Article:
You're right, Charlotte Bronte had no medical training. Nor did Currer Bell. She did, however, provide a good description of how it feels to think that you are ill (and be depressed I suppose), given by her male character in The Professor. One paragraph ends with the sentence, "I was temporarily a prey to Hypochondria." Here's the next paragraph"
"She had been my acquaintance, nay, my guest once before in boyhood. I had entertained her at bed and board for a year; for that space of time I had her to myself in secret; she lay with me, she ate with me, she walked out with me, showing me nooks in woods, hollows in hills, where we could sit together, and where she could drop her drear veil over me, and so hide sky and sun, grass and green tree; taking me entirely to her death-cold bosom, and holding me with arms of bone. What tales she would tell me at such hours! What songs she would recite in my ears! How she would discourse to me of her own country - the Grave - and again and again promise to conduct me there ere long; and drawing me to the very brink of a black, sullen river, show me, on the other side, shores unequal with mound, monument and tablet, standing up in a glimmer more hoary than moonlight. "Necropolis!" she would whisper, pointing to the pale piles, and add, "It contains a mansion prepared for you."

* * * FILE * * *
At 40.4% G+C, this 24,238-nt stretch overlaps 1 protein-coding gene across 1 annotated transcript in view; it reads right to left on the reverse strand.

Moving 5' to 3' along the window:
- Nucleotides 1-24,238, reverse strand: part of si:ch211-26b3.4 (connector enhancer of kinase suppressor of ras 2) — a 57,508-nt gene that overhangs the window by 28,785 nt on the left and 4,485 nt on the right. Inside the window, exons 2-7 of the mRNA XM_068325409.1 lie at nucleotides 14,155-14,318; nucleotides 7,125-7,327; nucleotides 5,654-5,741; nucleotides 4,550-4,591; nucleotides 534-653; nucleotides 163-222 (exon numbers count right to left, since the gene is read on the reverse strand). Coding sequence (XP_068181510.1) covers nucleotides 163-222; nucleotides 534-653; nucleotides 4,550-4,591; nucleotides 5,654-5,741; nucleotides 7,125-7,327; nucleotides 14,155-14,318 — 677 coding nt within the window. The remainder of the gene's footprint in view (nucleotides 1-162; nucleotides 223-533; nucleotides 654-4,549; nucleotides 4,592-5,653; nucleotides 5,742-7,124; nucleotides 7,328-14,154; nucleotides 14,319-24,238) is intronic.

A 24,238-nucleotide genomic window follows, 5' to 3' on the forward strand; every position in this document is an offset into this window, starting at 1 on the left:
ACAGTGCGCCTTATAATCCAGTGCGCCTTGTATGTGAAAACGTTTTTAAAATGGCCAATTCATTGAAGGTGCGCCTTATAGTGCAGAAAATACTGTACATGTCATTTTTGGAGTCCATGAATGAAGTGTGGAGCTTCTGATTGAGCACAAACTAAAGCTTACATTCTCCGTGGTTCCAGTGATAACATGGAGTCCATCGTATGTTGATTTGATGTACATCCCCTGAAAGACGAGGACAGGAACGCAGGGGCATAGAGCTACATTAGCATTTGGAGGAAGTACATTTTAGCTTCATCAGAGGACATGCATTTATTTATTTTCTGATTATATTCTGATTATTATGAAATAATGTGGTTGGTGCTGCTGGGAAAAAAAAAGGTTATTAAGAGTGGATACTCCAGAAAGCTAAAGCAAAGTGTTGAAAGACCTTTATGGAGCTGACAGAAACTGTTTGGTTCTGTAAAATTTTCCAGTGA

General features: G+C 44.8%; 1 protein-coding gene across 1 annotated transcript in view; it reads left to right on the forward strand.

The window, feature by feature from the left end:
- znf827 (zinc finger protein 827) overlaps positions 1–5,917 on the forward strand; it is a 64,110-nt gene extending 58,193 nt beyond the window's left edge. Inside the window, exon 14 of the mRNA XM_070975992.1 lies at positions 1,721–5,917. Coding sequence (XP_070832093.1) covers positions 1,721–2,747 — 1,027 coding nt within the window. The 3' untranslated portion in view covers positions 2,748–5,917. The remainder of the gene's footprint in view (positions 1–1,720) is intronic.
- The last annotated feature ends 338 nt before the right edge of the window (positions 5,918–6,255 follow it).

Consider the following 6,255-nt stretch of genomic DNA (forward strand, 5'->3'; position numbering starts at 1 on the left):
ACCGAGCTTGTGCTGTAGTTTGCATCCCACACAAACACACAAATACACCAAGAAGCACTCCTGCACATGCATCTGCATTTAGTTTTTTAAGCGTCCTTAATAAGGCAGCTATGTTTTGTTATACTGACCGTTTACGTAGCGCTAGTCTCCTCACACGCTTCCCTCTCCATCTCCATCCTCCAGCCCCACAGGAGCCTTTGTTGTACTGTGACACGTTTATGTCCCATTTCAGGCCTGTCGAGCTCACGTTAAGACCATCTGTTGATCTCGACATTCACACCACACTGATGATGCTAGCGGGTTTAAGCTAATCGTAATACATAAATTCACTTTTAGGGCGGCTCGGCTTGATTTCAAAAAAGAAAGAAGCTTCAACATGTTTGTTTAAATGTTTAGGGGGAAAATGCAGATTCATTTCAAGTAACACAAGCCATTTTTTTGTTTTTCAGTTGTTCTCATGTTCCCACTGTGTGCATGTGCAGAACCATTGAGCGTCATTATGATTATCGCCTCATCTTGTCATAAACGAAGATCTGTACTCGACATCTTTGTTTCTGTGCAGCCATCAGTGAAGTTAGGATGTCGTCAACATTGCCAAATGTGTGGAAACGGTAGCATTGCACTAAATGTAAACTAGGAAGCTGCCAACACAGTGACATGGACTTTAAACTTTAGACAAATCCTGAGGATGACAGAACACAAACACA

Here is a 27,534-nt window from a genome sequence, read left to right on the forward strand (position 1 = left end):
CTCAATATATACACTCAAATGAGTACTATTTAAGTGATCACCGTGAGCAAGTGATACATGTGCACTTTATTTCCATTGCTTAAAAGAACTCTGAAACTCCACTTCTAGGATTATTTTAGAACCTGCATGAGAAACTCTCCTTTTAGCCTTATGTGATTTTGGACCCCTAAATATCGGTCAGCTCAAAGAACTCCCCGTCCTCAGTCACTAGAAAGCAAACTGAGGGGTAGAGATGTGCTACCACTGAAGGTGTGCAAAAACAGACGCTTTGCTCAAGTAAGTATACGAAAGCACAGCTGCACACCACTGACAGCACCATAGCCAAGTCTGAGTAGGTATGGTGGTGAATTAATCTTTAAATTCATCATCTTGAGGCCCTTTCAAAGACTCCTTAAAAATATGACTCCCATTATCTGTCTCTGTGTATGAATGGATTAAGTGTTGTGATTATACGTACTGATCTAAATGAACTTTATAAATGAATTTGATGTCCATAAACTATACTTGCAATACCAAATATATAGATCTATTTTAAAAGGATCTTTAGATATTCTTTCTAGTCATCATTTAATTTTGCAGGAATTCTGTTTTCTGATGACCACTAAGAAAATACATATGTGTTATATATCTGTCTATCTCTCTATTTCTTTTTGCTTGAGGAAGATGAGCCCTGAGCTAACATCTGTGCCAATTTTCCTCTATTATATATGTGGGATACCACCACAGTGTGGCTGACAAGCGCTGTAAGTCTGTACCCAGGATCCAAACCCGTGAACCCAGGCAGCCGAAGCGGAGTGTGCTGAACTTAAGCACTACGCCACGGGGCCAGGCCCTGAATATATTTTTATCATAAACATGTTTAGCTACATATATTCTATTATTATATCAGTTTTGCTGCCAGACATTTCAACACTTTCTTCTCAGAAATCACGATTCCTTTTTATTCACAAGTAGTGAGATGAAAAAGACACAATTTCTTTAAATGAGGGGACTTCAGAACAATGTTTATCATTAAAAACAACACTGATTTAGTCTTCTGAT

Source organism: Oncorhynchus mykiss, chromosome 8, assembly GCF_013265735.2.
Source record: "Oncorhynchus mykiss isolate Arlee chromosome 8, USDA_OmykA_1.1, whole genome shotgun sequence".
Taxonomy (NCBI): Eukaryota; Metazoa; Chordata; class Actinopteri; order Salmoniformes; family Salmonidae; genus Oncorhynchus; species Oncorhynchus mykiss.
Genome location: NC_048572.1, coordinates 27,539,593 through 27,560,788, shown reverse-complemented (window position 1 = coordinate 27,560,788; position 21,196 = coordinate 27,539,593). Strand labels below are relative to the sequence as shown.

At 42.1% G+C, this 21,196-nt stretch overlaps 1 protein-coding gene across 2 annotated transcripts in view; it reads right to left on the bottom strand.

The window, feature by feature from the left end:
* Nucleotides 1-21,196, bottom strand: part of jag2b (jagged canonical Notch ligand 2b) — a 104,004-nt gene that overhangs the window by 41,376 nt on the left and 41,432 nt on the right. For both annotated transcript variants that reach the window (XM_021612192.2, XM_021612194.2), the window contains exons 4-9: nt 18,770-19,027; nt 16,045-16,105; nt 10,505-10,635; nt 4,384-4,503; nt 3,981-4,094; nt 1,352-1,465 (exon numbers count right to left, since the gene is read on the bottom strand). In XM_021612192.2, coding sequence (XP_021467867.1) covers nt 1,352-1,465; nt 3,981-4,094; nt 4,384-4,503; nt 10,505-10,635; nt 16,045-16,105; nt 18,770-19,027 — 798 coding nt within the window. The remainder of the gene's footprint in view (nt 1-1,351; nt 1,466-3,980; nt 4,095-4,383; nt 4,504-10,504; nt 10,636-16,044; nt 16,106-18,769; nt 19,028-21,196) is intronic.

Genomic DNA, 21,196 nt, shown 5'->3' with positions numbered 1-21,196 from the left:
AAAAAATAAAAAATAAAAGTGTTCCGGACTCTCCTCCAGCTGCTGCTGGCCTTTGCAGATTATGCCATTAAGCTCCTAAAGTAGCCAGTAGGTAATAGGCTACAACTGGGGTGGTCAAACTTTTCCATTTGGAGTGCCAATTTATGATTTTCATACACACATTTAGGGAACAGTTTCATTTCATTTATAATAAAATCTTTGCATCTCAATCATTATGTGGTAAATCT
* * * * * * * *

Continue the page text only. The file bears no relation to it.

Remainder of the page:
It goes on for a couple of more paragraphs. It is all near the end of Chapter XXIII. You can't make up stuff like this, but she could.